Celebrate National Wear Red Day to raise awareness about women and heart disease. Encourage everyone in your community to wear red on February 1, 2019. Visit Go Red for Women for more information. Host an American Heart Month event at a local school, health center, or library. Spread the word about strategies for preventing heart disease and encourage people to live heart-healthy lives. Spread the word about strategies for preventing heart disease and encourage people to live heart-healthy lives.
A few ideas: Encourage families to make small changes, like using spices to season their food instead of salt. Motivate teachers and administrators to make physical activity a part of the school day. This can help students start good habits early. Ask doctors and nurses to be leaders in their communities by speaking out about ways to prevent heart disease.
Sounds crazy but, most studies show drinking water does boost your metabolism but by how much? According to a 2003 study published in the Journal of Clinical Endocrinology, participants showed a 30 percent metabolic increase that lasted between 10 and 40 minutes after drinking two cups of water. By drinking the recommended 8 cups per day, you would burn an additional 96 calories. Other studies support these finding, just not to this great of an extent.
Keep in mind, drinking water alone will not increase your metabolism enough to show any appreciable weight loss, but when added to your other weight loss efforts it will help, plus it will keep you from being dehydrated – a major nemesis to weight loss.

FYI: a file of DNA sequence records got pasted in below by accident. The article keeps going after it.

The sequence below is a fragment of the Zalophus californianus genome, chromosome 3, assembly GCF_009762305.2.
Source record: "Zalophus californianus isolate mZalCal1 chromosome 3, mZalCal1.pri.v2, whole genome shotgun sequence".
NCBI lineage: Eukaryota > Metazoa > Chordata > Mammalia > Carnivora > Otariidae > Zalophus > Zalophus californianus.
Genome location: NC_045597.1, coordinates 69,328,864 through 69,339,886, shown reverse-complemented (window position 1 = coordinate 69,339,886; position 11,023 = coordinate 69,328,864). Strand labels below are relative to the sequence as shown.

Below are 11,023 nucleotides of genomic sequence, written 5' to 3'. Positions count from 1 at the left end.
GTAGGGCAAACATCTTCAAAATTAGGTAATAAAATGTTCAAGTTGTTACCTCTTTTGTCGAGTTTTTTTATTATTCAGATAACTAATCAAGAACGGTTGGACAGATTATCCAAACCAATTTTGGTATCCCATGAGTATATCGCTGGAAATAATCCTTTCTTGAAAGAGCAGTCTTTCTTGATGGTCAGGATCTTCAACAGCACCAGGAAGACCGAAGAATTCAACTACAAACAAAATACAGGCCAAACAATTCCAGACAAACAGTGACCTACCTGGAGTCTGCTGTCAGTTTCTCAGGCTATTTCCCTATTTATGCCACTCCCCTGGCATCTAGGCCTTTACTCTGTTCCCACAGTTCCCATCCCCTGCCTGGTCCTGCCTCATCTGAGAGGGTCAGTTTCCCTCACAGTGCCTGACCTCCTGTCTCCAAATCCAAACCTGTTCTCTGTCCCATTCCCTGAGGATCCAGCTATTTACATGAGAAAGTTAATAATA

If keeping hydrated is part of a weight loss strategy, then why do 22 percent of us not get our 8 glasses per day? Because we falsely use thirst as our guide to drink.
Most studies have found that by the time you feel thirsty, you have already lost 2 percent of the water in your body. While that might not sound like much, it is huge when our body is made up of at least 50 percent water.
Tricks to increase your water consumption
There are a few hacks you can use to get the most metabolic increase from the water you drink:
Drink it cold: When you drink something cold, the body has to work harder to warm the liquid up to body core temperature. The warming process burns additional calories over drinking tepid to lukewarm water – water that is closer to body core temperature.
Add lemon to it: Adding lemon to your water does a couple of things – 1) it makes your water taste better and 2) one lemon has up to 40 percent of your daily requirement of vitamin C and provides the replacement of the electrolytes potassium, magnesium, sodium, and calcium lost during an exercise workout. All with the addition of only 15 calories.
Put a day’s worth of water in a pitcher: It is easy to lose track of how much (or how little) water you drink in a day. An easy way is to fill a pitcher with 64 ounces of water, add the juice of one lemon and put it in the refrigerator. All three hacks accomplished at once. Periodically throughout the day get a glass of water from the pitcher. Make sure it is empty by the end of the day.